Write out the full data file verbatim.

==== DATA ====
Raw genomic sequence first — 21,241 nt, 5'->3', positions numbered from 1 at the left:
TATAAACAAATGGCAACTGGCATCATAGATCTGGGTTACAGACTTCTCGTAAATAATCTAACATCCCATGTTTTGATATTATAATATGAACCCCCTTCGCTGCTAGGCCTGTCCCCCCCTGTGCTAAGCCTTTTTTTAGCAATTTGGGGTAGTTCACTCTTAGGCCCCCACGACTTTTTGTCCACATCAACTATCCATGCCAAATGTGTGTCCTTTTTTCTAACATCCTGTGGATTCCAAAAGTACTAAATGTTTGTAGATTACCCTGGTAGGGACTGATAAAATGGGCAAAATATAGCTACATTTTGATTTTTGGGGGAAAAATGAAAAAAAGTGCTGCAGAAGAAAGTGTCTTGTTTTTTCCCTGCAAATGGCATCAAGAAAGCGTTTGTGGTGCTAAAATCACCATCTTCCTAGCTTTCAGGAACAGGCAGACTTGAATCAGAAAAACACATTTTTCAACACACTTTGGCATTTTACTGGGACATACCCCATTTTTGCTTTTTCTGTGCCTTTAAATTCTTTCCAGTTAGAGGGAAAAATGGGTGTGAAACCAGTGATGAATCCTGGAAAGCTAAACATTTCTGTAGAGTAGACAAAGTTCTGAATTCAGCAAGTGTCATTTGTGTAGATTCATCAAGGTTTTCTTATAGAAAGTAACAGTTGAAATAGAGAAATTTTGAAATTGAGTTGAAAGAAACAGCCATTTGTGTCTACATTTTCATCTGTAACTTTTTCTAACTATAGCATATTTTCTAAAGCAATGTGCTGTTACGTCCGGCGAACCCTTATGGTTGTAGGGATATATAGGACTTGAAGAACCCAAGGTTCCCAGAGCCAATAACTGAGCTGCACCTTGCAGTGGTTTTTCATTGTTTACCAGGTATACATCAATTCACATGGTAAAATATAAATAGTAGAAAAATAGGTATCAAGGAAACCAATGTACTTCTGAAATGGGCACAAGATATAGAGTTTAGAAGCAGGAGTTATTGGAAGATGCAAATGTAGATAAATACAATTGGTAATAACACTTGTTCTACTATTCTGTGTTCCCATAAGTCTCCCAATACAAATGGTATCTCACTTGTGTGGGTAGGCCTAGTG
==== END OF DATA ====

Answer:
Raw genomic sequence first — 21,241 nt, 5'->3', positions numbered from 1 at the left:
TATAAACAAATGGCAACTGGCATCATAGATCTGGGTTACAGACTTCTCGTAAATAATCTAACATCCCATGTTTTGATATTATAATATGAACCCCCTTCGCTGCTAGGCCTGTCCCCCCCTGTGCTAAGCCTTTTTTTAGCAATTTGGGGTAGTTCACTCTTAGGCCCCCACGACTTTTTGTCCACATCAACTATCCATGCCAAATGTGTGTCCTTTTTTCTAACATCCTGTGGATTCCAAAAGTACTAAATGTTTGTAGATTACCCTGGTAGGGACTGATAAAATGGGCAAAATATAGCTACATTTTGATTTTTGGGGGAAAAATGAAAAAAAGTGCTGCAGAAGAAAGTGTCTTGTTTTTTCCCTGCAAATGGCATCAAGAAAGCGTTTGTGGTGCTAAAATCACCATCTTCCTAGCTTTCAGGAACAGGCAGACTTGAATCAGAAAAACACATTTTTCAACACACTTTGGCATTTTACTGGGACATACCCCATTTTTGCTTTTTCTGTGCCTTTAAATTCTTTCCAGTTAGAGGGAAAAATGGGTGTGAAACCAGTGATGAATCCTGGAAAGCTAAACATTTCTGTAGAGTAGACAAAGTTCTGAATTCAGCAAGTGTCATTTGTGTAGATTCATCAAGGTTTTCTTATAGAAAGTAACAGTTGAAATAGAGAAATTTTGAAATTGAGTTGAAAGAAACAGCCATTTGTGTCTACATTTTCATCTGTAACTTTTTCTAACTATAGCATATTTTCTAAAGCAATGTGCTGTTACGTCCGGCGAACCCTTATGGTTGTAGGGATATATAGGACTTGAAGAACCCAAGGTTCCCAGAGCCAATAACTGAGCTGCACCTTGCAGTGGTTTTTCATTGTTTACCAGGTATACATCAATTCACATGGTAAAATATAAATAGTAGAAAAATAGGTATCAAGGAAACCAATGTACTTCTGAAATGGGCACAAGATATAGAGTTTAGAAGCAGGAGTTATTGGAAGATGCAAATGTAGATAAATACAATTGGTAATAACACTTGTTCTACTATTCTGTGTTCCCATAAGTCTCCCAATACAAATGGTATCTCACTTGTGTGGGTAGGCCTAGTG